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The aftermath of finding a rare plant

A good part of last year was spent hiking with a list of plants that needed to be documented in various counties. For example, common Asiatic dayflower had never been documented in Appomattox County. Now, this is a non-native plant that is seemingly everywhere. You would think that it would be easy to document at Holliday Lake State Park. There were reports of it being seen at various campsites and in waste areas, but, no luck. Apparently, it wasn’t in the park. My hiking buddy, the plant expert, joked that we would have to resort to checking gas station parking lots in downtown Appomattox. We eventually found some along a river where we were searching for interesting aquatic plants. There was a solitary plant growing in a very healthy looking patch of poison ivy, which meant that one of us had to wade into that patch to collect a specimen and take a photo for documentation. A very simple process, if you don’t mind poison ivy.

Finding a rare or endangered plant, however, is more complicated. On an end of season hike on a hot, dry day at Holliday Lake State Park, we literally stumbled on a rare Pycnanthemum on a power line right of way. Truth be told, it was bedraggled and not much to look at, but there it was. Our first reaction was disbelief because we had walked this particular route several times during the summer. Our next reaction was elation, pure joy.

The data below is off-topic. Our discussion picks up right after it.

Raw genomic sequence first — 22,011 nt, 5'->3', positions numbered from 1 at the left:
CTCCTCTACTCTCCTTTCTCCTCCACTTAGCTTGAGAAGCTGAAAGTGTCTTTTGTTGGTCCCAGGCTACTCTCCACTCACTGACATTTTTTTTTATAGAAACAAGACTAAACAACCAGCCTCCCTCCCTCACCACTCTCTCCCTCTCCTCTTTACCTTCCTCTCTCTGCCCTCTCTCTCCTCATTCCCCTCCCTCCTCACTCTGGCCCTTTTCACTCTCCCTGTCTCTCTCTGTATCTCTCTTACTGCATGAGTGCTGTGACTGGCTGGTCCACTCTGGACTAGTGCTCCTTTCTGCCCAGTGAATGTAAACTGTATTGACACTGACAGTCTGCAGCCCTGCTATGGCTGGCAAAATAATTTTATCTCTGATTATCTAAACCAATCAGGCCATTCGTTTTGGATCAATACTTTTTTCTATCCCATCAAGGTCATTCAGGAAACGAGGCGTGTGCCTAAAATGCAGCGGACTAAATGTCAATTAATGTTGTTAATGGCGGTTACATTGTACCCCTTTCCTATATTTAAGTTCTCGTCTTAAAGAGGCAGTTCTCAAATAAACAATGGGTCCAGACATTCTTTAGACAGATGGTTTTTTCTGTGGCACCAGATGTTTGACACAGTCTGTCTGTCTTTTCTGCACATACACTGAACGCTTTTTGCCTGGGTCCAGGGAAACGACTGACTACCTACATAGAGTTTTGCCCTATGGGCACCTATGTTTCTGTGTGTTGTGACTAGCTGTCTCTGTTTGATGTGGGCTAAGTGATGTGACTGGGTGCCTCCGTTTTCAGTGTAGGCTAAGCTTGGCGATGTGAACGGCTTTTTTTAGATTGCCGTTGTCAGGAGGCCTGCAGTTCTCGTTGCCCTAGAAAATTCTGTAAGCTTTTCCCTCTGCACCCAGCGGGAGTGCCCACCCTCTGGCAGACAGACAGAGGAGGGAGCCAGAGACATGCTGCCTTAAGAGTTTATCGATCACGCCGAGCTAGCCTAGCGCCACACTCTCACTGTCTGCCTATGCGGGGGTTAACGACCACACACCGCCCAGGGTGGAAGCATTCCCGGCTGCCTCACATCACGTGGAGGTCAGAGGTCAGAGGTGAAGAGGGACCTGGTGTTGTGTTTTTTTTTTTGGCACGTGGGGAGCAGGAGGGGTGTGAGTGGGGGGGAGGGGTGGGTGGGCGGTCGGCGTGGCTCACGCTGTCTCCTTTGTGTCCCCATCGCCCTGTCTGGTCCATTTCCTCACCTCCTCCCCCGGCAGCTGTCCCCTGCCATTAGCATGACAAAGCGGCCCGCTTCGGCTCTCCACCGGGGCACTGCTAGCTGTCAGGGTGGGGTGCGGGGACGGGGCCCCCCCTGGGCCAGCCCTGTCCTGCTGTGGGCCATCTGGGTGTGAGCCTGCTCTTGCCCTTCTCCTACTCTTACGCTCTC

And then the need to deal with procedures and safeguards set in. Obviously, we took photos, noted the location, and collected a specimen, but that was just the beginning of what had to be done. As soon as we could get a cellphone signal, we called the Department of Conservation and Recreation and the regional park manager who then contacted the park manager. Together they hiked the trail again, located the plant, and then formulated a plan for protecting it. In this case, protecting the plant meant closing the power line trail (There are plenty of other options, so visitors won’t be inconvenienced, and this was just an informal cut through anyway.) and making sure that this particular area isn’t mowed or disturbed. A rare plant in a park is both a matter of bragging rights and ongoing responsibility. Someone will have to perform periodic welfare checks on the plant and make sure that maintenance crews know its location and don’t disturb it. If a park has lots of rare plants, protecting them can become burdensome for the park staff.

You can be sure that my friend the plant expert and I will visit this area again next year, preferably earlier in the year when the plant is in bloom and not half dead. We’ll take more photos, count the number of plants in the patch, and, who knows, stumble upon another unusual plant. Here’s to a great wildflower season in 2020.

DR. CYNTHIA WOOD is a master gardener who writes two columns for The Herald. She can be reached at cynthia. crewe23930@gmail.com.